Daily Archives: June 4, 2020

Obey and Submit Yourselves To God

Obeying God begins with heeding the simple nudges. 1 Peter 1:14-16 As obedient children, do not be conformed to the passions of your former ignorance, 15 but as he who called you is holy, you also be holy in all your conduct, 16 since it is written, “You shall be holy, for I am holy.”


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Celebrating Obedience

Welcoming a puppy into my home brought along a list of requirements to support the transition. Top of the list: obedience school. Golden retrievers start small and finish wearing a saddle. Proper planning ensures you aren’t dragged along at the end of their leash. Chasing a pony isn’t my idea of fun. Blissfully naïve, I enrolled Samson into obedience classes.

For Samson, life was one continuous party with obedience school the epitome of socializing. Puppies lined up on command resembling a row of sphinxes until reaching mine. All fours airborne and tail wagging madly found me with varied shades of red cheeks. I’ve learned something about God; He uses every circumstance to teach.

The Lord began to stir me about surrendered obedience and used my pup to teach me deep truths. I focused on the rewards of obedience rather than the chore of obeying. I studied the immediate effects of obedience from my dog’s perspective. If I gave a command and he obeyed, there was instant gratification. Treats and attention left him prancing instead of walking. Samson lived to please me and jumped at the chance to obey without questioning or demanding a list of whys. When realizing God was teaching me through my dog’s reversed role, these obedience lessons concluded.

I quickly realized it wasn’t a punishment to obey God, but rather lead to promotion. With my canine’s maturation, everything changed. Laws required a public leash, but his love for me kept it slack. He didn’t disobey pulling against it, but accepted it without understanding why. It was more important to him that peace remained between us and consented to its use. Mirroring this, there’s much I don’t understand about God and simply won’t this side of Heaven. But what I do know is that if I simply obey and trust Him without everything answered, I can expect His blessings in my life.

“All these blessings will come upon you and overtake you if you obey the Lord your God.” Deuteronomy 28:2 (NASB)

As elementary as this sounds, it’s the cornerstone of obedience. It’s unnecessary to choke myself pulling against His precepts when they’re for my benefit. Obeying God isn’t like obeying humans. There’s no concealed agenda at which we bristle; He genuinely has our best interests at heart. Obedience actually precedes greater freedom and importantly demonstrates our trustworthiness to God.

“Behold, to obey is better than sacrifice, and to heed than the fat of rams.” 1 Samuel 15:22b (NASB)

God’s laid the groundwork for incomprehensible blessings. While sacrificial offerings mattered—the release pin is obedience. This is our Shepherd’s priority. It’s critical to our happiness to trust Him fully; especially when it’s hardest to understand what remains unanswered. Obeying Him becomes our living sacrifice and secures peace with genuine safety around His guarded perimeter.

My loving relationship with my dog caused us to move in concert together. He knew my utmost purpose was caring for him and keeping him safe from harm. Be it external circumstances or wrong choices, I positioned myself between him and danger. I was prepared to act swiftly to protect, but his obedience to my rules was for his benefit not mine. Likewise, God’s there to intervene for us but the overflowing blessings arrive through our obedience. The more I trusted Samson to heed my voice, the more freedoms he enjoyed until proving my fenceless yard quired no leash. He enjoyed unlimited freedom because he earned my trust through his obedience. The ultimate celebration.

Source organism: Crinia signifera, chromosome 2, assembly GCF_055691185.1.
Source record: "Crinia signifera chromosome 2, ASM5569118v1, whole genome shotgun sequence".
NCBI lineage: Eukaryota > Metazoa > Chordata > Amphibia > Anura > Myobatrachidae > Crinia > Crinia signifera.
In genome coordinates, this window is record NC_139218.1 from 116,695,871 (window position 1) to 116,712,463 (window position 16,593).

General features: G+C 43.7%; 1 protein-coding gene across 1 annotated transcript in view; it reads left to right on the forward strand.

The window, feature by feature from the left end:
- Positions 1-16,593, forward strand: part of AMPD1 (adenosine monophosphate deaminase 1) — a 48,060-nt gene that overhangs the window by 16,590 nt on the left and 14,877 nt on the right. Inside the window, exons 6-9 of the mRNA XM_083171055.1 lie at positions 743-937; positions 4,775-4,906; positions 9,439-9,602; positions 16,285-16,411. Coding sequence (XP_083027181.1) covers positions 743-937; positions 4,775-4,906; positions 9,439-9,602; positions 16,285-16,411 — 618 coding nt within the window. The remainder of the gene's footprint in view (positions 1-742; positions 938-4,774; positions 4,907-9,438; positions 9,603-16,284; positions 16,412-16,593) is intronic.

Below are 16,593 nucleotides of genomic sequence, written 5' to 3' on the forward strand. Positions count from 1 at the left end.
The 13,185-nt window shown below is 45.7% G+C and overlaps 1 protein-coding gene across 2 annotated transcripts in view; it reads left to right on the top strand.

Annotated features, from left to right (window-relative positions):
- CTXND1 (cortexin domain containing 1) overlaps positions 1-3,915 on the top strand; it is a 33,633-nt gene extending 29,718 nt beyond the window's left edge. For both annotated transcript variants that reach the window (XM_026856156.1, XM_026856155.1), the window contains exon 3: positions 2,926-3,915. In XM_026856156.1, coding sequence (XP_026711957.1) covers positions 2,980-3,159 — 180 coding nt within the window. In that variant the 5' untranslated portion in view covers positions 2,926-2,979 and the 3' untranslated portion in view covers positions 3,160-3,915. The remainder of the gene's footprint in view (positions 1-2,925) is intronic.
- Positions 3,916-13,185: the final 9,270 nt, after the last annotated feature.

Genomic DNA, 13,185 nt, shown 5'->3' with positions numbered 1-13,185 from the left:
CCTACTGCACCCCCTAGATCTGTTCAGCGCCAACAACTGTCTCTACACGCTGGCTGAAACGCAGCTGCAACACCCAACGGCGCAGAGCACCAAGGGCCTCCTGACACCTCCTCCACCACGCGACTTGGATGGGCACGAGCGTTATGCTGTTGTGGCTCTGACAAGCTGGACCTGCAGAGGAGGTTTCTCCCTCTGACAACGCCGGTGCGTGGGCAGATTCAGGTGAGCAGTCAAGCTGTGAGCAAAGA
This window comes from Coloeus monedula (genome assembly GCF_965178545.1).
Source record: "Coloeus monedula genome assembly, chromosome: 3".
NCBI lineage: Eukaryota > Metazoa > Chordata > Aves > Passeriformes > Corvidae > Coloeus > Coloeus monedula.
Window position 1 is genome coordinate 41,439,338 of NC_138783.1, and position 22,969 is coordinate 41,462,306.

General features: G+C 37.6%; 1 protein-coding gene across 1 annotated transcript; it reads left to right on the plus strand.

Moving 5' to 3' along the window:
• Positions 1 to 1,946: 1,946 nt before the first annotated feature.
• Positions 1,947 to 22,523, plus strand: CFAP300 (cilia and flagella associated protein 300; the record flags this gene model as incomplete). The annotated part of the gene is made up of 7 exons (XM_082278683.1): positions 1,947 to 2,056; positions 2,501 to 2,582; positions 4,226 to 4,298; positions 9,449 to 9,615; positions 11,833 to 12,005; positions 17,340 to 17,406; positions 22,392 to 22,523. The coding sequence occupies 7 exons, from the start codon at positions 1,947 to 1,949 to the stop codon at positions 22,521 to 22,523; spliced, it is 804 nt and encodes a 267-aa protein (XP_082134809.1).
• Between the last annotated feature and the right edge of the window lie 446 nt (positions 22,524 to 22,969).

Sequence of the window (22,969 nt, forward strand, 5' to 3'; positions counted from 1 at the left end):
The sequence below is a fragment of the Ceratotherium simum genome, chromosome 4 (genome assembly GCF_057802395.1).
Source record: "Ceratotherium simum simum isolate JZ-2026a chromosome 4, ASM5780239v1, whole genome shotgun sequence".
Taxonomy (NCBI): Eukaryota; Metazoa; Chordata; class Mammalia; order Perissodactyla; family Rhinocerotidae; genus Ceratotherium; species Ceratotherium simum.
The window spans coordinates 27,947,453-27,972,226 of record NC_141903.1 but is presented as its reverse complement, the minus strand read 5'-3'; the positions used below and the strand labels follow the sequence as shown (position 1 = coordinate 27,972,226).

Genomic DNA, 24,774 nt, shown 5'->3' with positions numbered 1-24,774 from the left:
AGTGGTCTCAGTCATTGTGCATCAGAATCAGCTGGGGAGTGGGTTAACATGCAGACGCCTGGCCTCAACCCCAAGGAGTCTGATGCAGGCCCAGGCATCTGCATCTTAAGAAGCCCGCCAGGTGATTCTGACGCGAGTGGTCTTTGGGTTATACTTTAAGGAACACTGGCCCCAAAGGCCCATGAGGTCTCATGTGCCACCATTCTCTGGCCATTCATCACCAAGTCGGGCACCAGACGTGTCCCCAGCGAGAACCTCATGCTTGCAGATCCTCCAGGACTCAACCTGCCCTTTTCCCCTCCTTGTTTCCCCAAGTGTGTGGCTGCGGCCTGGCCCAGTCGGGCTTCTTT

Coming full circle, I graduated into God’s richest bounty when discovering His motivating love each time He calls my name.


Walking in Obedience

“We know that we have come to know him if we keep his commands.” 1 John 2:3 (NIV)

Do you ever experience times where you know what you’re saying is wrong, but you say it anyway? Especially when you believe it’s justified? I’ve had those days.

While at a social event one night, I observed one of our local Bible study leaders engaging in behavior that shocked me. My stomach churned in a mix of grief and anger. Her blatant disobedience to what she knew was right left me frustrated and angry.

Righteous anger. The kind God allows, right? Ever experienced it? That justifiable anger that rises up when you know someone is not acting the way God instructs. That anger Jesus expressed when He walked into the Temple and found the moneychangers doing their business in God’s house, defiling its holy ground.

Righteous anger is a good thing. However, what we do with that anger is another matter.

Rather than going directly to the leader, I shared my feelings with a few other leaders at dinner one night. Was I gossiping? In the moment, I didn’t think so. In fact, I felt justified since she’d engaged in ungodly behavior that not only reflected badly on her, but on our Bible study and our church.

Our dinner conversation validated my feelings because the other leaders agreed. I took comfort in how good it felt that I wasn’t alone.

However, the next morning, as I sat in church, God spoke directly to my “righteous” anger. Our pastor spoke about idle gossip, character assassination and how our words matter.

Each word penetrated my heart like a double-edged sword.

I, too, was a spiritual leader. And I, too, had flagrantly disobeyed God’s Word as I judged my friend and leader in the presence of others. Righteous anger? Not quite.

Idle gossip? Yes. Character assassination? Sadly, yes.

In the quietness of that moment, I felt conviction.

Not shame. Not condemnation. But conviction. Necessary conviction.

The distinction is significant. Oftentimes, shame and condemnation can be self-focused, unproductive emotions that leave us stagnant, in a bad place with God and others.

Conviction, on the other hand, is God-focused and productive. It’s spurred on by the Holy Spirit to point out our sin, speak truth into our hearts and empower us to change so we live in a way that’s pleasing to Him.

That day in worship, God reminded me of a truth that I have now committed to memory.

“Do not let any unwholesome talk come out of your mouths, but only what is helpful for building others up according to their needs, that it may benefit those who listen” (Ephesians 4:29, NIV).